In the event that a letter had been received by the wrong recipient in error, the secretary would know immediately, when she (and it was usually a she) opened the first flap of the letter. The intended recipient’s name and address would be visible, but the main body of the letter would remain hidden, due to the fact that the letter had only been unfolded part way.

Knowing immediately that the letter had been received in error, the discreet secretary would refold the letter (supposedly without bothering to open it the rest of the way and read it) and then ensure that the letter was delivered to its intended recipient.

If the folds are reversed so that the first flap reveals the senders signature, the entire letter has to be fully opened before any errors might be detected.

Tip #5: Use proper salutations and closings in your letters

Business letters traditionally start this way:

Dear (Title – e.g. Mr., Ms., Dr., etc.) (Recipient’s surname):

Business letters use a colon, not a comma, after the recipient’s name. Commas are used in personal, hand-written letters.

Though it has become common place in North America to use a person’s first name in the salutation of a business letter, the tradition with a typed or computer-printed letter is to write out the person’s title and last name. If the sender knows the recipient well and they are on a first name basis, then the sender strikes out the title and last name with a pen, and writes the person’s first name by hand above their printed name. This shows  formal respect, acknowledgement of the first-name relationship and attention to detail on the part of the sender. Ideally, this is done with the same pen that the sender uses to sign the letter.

Having said that, I have been known to opt for the increasingly accepted method of addressing a letter to a colleague whom I know well by his or her first name. When I do though, it is a conscious choice on my part, rather than accepted standard. It is important for those working in literacy and educational organizations to know the proper standards in order to make informed professional choices.

I have also taught this tradition to students in my Effective Learning courses, as all too often, they seem to think it is acceptable to start a letter with salutations such as: “Dear Miss” (no name, just “Miss”), “Dear Teacher” or “Hi”. Heaven help them if they start a letter with “Hey there!” Once you know the proper way, you can make your own choices from there, but at least they are informed choices. There is a difference between breaking the rules and not knowing them in the first place. Language and literacy professionals, in my professional opinion, should be the last to plead ignorance in matters relating to writing. (Boy, that sounded snotty, didn’t it? Well, so be it…)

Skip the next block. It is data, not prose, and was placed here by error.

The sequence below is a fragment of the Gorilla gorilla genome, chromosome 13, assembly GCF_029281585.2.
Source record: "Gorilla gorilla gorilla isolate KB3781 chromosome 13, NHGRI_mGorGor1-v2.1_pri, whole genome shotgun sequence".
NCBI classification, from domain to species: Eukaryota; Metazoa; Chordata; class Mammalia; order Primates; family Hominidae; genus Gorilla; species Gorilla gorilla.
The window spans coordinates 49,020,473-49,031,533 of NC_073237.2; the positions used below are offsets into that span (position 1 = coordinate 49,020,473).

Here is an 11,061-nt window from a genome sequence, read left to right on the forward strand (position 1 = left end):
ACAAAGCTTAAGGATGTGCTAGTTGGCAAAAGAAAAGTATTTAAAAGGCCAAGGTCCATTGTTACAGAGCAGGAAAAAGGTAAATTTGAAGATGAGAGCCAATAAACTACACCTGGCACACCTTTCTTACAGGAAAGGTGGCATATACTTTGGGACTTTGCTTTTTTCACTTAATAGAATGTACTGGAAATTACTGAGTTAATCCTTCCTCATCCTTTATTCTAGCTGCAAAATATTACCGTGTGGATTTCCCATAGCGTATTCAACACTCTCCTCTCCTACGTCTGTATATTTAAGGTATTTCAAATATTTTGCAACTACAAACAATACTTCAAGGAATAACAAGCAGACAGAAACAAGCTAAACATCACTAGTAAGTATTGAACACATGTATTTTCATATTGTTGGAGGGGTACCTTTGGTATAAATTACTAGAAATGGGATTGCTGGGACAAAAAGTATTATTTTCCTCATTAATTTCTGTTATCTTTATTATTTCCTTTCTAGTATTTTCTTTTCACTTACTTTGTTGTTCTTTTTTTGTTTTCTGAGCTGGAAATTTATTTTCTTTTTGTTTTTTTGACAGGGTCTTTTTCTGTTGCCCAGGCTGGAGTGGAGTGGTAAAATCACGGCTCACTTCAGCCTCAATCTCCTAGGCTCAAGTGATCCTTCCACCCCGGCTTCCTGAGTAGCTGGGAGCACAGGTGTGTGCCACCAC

Moving right along, appropriate closings for business letters are:


Yours truly,

Best regards,

Closings are followed by a comma. Four or five lines are left below the closing for the signature. Then, the sender’s name is computer-printed. His or her title or position may be written on the line below, if desired.

There are minor variations on these guidelines and some readers might think that I’ve suddenly become very stuffy or nit-picky by suggesting that letters need to be folded in a particular way. I confess to a certain amount of sadness and dismay when I receive letters on letter head that has an address from two office moves ago, envelopes with no return address or letters folded so that the body of the letter shows on the outside of the folds, rather than the inside of the fold. When these gaffes happen in letters from literacy and educational organizations, they make me downright me crazy.

Your program stationery is part of your organizational marketing and branding. If you intend to market your program effectively, start with the basics. Ensure that you have a complete set of stationery with up-to-date contact information.

Your organizational image, however, goes beyond having letterhead with your logo stamped on it. Insist that everyone working in the office use official stationery for all office correspondence and use it in a way that demonstrates high levels of text literacy and leadership in the art of writing professionally.

This post is adapted from “Idea #19: Have letterhead and matching envelopes made for your program ” in 101 Ways to Market Your Language Program


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Sarah Elaine Eaton is a faculty member in the Werklund School of Education, University of Calgary, Canada.